Mon(aco)eyshake Grand Prix 2021: How Ordinary Cars Would Fare On The World’s Most Famous Track< Back to blog
The Monaco Grand Prix makes a triumphant return to the Formula 1 calendar after Covid-19 halted last year’s race for the first time since 1959.
At Moneyshake our team is a mixture of car enthusiasts and F1 fanatics. To mark the 2021 Monaco Grand Prix this weekend, we wanted to ask the question: how would ordinary cars fare on the iconic, 78-lap race? Would they even complete the circuit when pushed to their very limits? How would the handling of each car cope with the tight, twisting Monte Carlo track?
In this blog we break down exactly what you can expect from a handful of Team Moneyshake’s cars on the world famous Circuit de Monaco.
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- Total length: 2.074 miles
- Turns: 19
- Fun fact: The track is F1’s shortest and former racing driver Nelson Piquet compared driving it to riding your bicycle in your living room.
The cars and drivers
Now to meet the contestants taking to the grid…who will be the next Senna?
IT’S LIGHTS OUT AND AWAY WE GO.
Dan, Partnerships and Operations Lead – Audi RS Q3
- 0-62mph (seconds): 4.5
- Power (bhp): 395
- Weight (kg): 1,715
Coming into the race in pole position is our Partnerships and Operations Lead man Dan with his very conspicuous Audi RS Q3.
Fancying himself as a bit of a Michael Schumacher, when Dan isn’t crunching numbers and securing Moneyshake new partners, he’s putting serious practice hours in perfecting hairpin corner manoeuvres.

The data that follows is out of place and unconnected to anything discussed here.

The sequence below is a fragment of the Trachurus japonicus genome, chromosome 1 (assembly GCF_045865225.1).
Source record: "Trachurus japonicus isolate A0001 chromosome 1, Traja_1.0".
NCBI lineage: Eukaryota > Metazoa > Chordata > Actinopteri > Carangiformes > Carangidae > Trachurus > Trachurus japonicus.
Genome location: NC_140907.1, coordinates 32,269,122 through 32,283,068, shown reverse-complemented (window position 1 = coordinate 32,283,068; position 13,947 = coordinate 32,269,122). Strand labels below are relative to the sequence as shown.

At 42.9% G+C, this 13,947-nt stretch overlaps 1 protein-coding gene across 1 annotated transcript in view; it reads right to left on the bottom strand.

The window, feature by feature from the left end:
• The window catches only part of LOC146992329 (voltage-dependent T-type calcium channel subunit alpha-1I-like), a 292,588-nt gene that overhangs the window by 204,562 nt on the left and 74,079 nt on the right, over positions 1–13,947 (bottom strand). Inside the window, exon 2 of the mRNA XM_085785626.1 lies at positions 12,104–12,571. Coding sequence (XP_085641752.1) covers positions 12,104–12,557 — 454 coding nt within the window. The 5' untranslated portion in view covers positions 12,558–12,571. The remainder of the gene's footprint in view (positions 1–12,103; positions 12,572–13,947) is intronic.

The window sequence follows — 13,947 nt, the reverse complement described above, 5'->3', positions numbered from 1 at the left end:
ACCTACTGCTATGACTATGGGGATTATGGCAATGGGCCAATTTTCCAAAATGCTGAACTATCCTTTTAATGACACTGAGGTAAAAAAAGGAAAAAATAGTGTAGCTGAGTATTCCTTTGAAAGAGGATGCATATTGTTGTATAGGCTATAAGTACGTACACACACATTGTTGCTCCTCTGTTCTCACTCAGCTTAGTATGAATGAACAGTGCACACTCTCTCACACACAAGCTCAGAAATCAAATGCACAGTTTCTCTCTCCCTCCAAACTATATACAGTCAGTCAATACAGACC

As you can see by the impressive stats above, Dan’s RS Q3 is the most powerful vehicle out of the entire team’s. When you consider that he starts the race in pole position and the car is 1cm wider than an F1 car, it may be hard to see another winner. That’s because it’s a very narrow course and trying to overtake is nigh on impossible.
Now, you might think that Dan is all but guaranteed first place spot on the podium. However, the competition has some rather unique strenghts of their own that may just allow them to pip ‘Bruce’ – yes, that is what Dan named his car – to win the trophy.
Eben, CEO – BMW 4 Series
- 0-62mph (seconds): 7.5
- Power (bhp): 184
- Weight (kg): 1,600
Ah, the BMW 4 Series. It gets the business done and arguably that’s why our CEO Eben chose it in the first place. But can it look just as comfortable zipping round a professional racetrack as it does sat on the car park of a business park?